lder teens and adult readers can't get enough of Gossip Girl, the anonymous narrator who made her catty debut in the bestselling Gossip Girl and titillated readers in the juicy sequel, You Know You Love Me. Now in All I Want Is Everything, readers will love her even more as Gossip Girl dishes up dose after hefty dose of dirt on all her friends-New York's wealt...
lder teens and adult readers can't get enough of Gossip Girl, the anonymous narrator who made her catty debut in the bestselling Gossip Girl and titillated readers in the juicy sequel, You Know You Love Me. Now in All I Want Is Everything, readers will love her even more as Gossip Girl dishes up dose after hefty dose of dirt on all her friends-New York's wealthiest private school teens. Sharp wit, intriguing characters, and high-stakes melodrama drive the action of this wildly popular new series.
From Publishers Weekly
At a New York City jet-set private school populated by hard-drinking, bulimic, love-starved poor little rich kids, a clique of horrible people behave badly to one another. An omniscient narrator sees inside the shallow hearts of popular Blair Waldorf, her stoned hottie of a boyfriend, Nate, and her former best friend Serena van der Woodsen, just expelled from boarding school and "gifted with the kind of coolness that you can't acquire by buying the right handbag or the right pair of jeans. She was the girl every boy wants and every girl wants to be." Everyone wears a lot of designer clothes and drinks a lot of expensive booze. Serena flirts with Nate and can't understand why Blair is upset with her; Blair throws a big party and doesn't invite Serena; Serena meets a cute but unpopular guy; and a few less socially blessed characters wonder about the lives of those who "have everything anyone could possibly wish for and who take it all completely for granted." Intercut with these exploits are excerpts from www.gossipgirl.net (the actual site launches in February), where "gossip girl" dishes the dirt on the various characters without ever revealing her own identity amongst them. Though anyone hoping for character depth or emotional truth should look elsewhere, readers who have always wished Danielle Steel and Judith Krantz would write about teenagers are in for a superficial, nasty, guilty pleasure. The book has the effect of gossip itself once you enter it's hard to extract yourself; teens will devour this whole. The open-ended conclusion promises a follow-up. Ages 15-up.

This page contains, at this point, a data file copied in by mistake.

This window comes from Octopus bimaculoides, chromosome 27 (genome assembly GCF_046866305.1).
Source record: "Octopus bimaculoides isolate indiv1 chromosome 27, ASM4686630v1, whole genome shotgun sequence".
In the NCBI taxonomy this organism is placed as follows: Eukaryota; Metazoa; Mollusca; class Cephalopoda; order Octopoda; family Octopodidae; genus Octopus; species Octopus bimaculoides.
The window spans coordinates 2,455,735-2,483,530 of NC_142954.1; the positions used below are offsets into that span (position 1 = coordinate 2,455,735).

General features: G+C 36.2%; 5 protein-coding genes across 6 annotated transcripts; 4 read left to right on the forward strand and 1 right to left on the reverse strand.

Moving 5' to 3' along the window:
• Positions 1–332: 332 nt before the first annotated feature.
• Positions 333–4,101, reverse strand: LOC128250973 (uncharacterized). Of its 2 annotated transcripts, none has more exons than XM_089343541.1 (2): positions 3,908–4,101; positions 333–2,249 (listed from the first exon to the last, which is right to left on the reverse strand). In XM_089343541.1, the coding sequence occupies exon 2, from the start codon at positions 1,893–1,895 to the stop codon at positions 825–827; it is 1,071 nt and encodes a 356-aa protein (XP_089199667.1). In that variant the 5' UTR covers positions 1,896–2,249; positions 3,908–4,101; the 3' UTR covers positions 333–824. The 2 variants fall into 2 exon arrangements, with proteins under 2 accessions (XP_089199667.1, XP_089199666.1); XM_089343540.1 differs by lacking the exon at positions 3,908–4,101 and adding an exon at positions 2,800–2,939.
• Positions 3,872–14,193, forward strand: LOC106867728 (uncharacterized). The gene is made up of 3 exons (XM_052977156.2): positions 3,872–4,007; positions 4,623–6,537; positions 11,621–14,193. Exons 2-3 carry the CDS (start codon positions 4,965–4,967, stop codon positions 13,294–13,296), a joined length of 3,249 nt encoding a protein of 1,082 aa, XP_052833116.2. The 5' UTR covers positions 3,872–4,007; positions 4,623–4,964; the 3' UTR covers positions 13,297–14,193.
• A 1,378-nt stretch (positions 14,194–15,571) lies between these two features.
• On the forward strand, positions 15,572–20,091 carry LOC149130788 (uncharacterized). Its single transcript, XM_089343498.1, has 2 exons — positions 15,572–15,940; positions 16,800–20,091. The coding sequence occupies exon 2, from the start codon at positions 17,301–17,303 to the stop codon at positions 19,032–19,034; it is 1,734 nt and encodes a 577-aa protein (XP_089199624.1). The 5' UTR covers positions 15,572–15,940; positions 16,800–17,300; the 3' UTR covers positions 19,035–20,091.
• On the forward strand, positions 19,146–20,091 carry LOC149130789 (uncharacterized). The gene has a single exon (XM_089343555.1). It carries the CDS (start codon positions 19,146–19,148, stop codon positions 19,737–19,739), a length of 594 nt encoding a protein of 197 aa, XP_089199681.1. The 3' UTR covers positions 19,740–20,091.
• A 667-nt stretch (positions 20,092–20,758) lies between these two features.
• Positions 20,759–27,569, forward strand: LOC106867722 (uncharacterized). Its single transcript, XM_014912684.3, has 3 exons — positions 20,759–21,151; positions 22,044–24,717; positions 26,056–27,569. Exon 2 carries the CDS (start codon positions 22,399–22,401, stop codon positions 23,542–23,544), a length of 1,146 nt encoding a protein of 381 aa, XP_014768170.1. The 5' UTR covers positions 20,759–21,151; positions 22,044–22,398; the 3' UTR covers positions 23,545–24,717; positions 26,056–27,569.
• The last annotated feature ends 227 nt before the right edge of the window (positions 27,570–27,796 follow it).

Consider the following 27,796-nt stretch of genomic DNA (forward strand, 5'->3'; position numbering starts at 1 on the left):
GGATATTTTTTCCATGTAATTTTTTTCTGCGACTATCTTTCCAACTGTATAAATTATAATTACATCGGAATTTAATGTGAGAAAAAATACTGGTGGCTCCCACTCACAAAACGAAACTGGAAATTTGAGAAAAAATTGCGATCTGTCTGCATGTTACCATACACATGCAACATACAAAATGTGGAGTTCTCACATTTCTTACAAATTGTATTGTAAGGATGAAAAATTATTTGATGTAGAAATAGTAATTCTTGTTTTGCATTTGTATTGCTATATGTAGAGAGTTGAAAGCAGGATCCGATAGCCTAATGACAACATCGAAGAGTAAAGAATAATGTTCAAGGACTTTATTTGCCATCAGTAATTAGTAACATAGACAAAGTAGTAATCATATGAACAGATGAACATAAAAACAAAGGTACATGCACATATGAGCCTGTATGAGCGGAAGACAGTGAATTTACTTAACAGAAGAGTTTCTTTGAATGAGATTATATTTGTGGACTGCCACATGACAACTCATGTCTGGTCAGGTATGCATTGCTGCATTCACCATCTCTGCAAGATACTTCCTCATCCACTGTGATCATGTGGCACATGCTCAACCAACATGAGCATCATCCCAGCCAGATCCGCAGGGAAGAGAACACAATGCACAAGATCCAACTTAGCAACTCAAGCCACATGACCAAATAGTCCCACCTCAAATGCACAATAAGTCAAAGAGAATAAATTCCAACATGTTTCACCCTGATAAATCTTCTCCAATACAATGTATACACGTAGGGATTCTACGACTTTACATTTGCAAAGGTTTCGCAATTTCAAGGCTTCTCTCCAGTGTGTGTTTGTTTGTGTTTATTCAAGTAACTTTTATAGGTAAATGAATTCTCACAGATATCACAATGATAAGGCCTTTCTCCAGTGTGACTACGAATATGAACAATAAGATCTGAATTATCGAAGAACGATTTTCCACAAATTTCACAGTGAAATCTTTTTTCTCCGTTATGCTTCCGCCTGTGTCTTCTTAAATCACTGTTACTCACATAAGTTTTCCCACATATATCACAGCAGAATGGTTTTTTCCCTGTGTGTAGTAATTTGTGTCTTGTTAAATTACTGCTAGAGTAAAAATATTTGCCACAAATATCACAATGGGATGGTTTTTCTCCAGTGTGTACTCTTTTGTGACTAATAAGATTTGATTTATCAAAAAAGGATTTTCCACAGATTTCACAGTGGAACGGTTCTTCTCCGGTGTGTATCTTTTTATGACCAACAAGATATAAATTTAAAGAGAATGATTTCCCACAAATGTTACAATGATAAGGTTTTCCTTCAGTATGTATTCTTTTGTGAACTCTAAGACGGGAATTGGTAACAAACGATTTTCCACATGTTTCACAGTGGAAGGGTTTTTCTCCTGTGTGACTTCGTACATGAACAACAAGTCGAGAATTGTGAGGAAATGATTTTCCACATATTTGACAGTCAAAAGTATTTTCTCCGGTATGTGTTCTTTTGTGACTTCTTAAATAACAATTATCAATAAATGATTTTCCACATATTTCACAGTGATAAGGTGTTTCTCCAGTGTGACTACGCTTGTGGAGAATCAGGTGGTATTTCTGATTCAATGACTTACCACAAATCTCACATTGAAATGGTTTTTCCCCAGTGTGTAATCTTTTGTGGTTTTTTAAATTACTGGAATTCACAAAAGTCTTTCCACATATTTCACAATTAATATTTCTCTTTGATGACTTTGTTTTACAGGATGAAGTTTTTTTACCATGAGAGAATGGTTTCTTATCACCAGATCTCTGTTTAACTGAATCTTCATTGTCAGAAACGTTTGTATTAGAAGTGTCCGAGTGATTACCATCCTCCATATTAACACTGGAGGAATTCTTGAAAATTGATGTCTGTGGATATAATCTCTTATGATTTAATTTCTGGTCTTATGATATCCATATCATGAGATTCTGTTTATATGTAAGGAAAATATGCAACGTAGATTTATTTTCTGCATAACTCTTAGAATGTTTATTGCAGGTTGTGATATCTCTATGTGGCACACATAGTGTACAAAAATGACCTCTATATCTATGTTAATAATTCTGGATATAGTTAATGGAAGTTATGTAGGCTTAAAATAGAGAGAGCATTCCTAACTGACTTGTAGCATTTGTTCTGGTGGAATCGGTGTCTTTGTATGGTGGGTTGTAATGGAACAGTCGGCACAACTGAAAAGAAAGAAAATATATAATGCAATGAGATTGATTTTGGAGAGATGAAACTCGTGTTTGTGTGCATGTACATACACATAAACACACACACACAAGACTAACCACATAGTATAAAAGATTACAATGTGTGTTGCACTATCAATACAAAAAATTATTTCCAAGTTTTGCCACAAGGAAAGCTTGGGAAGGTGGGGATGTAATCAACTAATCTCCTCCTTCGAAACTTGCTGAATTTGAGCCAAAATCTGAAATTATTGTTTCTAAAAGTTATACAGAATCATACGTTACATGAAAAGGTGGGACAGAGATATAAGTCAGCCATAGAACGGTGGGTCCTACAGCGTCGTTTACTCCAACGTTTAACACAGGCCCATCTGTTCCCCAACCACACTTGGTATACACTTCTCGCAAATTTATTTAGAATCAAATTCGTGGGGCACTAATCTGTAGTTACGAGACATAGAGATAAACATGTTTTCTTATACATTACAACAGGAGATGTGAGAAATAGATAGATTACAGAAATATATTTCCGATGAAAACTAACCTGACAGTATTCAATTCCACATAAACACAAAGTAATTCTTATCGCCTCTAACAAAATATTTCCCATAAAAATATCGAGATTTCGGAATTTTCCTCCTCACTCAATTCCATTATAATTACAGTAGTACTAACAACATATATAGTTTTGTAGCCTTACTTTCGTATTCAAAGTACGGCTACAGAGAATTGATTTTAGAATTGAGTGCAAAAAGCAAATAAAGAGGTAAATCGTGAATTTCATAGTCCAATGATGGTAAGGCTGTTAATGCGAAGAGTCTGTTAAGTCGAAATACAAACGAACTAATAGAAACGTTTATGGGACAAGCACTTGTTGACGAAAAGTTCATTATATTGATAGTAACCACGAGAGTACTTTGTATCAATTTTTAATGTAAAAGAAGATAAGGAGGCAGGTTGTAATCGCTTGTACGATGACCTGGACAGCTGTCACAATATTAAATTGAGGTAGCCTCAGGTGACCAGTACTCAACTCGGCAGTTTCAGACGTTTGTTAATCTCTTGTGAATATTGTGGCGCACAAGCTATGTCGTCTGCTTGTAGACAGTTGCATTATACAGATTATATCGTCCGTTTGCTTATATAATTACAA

From School Library Journal
Grade 9 Up-Is Gossip Girl one of New York City's privileged teens with easy access to endless money, alcohol, and drugs? The answer remains a well-kept secret, but her Web page that opens each chapter (and that readers can visit) tells all about the in-crowd. Catty, backbiting, and exaggerated, GG's observations are also candid. The term begins at Manhattan's elite Spenford School for girls and St. Albans for boys. Girls talk about boys, sex, clothes, and friends while boys talk about girls, sex, and parties. Serena is the center of controversy, surrounded by rumors that range from her being a sex fiend to a drug addict. Bulimic Blair, her former best friend, loves Nate, but discovers that he's hooked up with Serena. Ninth-grade Jenny idolizes Serena while her brother Dan has a consuming crush on her. Vignettes of school, social events, shopping, and Web-page entries make this fast, easy reading that's both funny and sad. Truth takes a backseat to rumor, and curiosity is satisfied by gossip, not questions and answers. Von Ziegesar's approach is fresh, although mean and petty comments dominate these teens' world. Characters are somewhat stereotypical: teen sex goddess; handsome, fickle boyfriend; unaffected young teen; and goody-goody brother. Sex seems easy, no one worries about protection or consequences, the alcohol flows like water, and the language is raw. Everything is at one's fingertips in Gossip Girl's world, and even cheap talk and the growing pains of high school don't change that. Fluffy reading, this is likely to have high appeal for older teens.
Gail Richmond, San Diego Unified Schools, CA
Gr. 10-12. "Ever wondered what the lives of the chosen are really like? Well, I'm going to tell you because I'm one of them." Gossip Girl is the anonymous narrator of this campy, scandal-hungry glimpse into the lives of privileged teens in Manhattan's Upper East Side. In between pages made to resemble Gossip Girl's Web site, with updated gossip about the characters, the novel follows its central characters through a few months of private school, drinking, shopping, pot-smoking, and sex (described in relatively non-explicit scenes). When "tall, eerily blond" Serena is kicked out of boarding school, she encounters rumors, ostracism, and romance with a boy from the other side of the tracks (the Upper West Side) as she tries to find her place again. The characters and their interactions have the depth (and parental guidance rating) of a raunchy teen movie, with the usual stereotypes, cat fights, and designer labels. And that's just why the book may attract eager readers. A sequel is expected in the fall.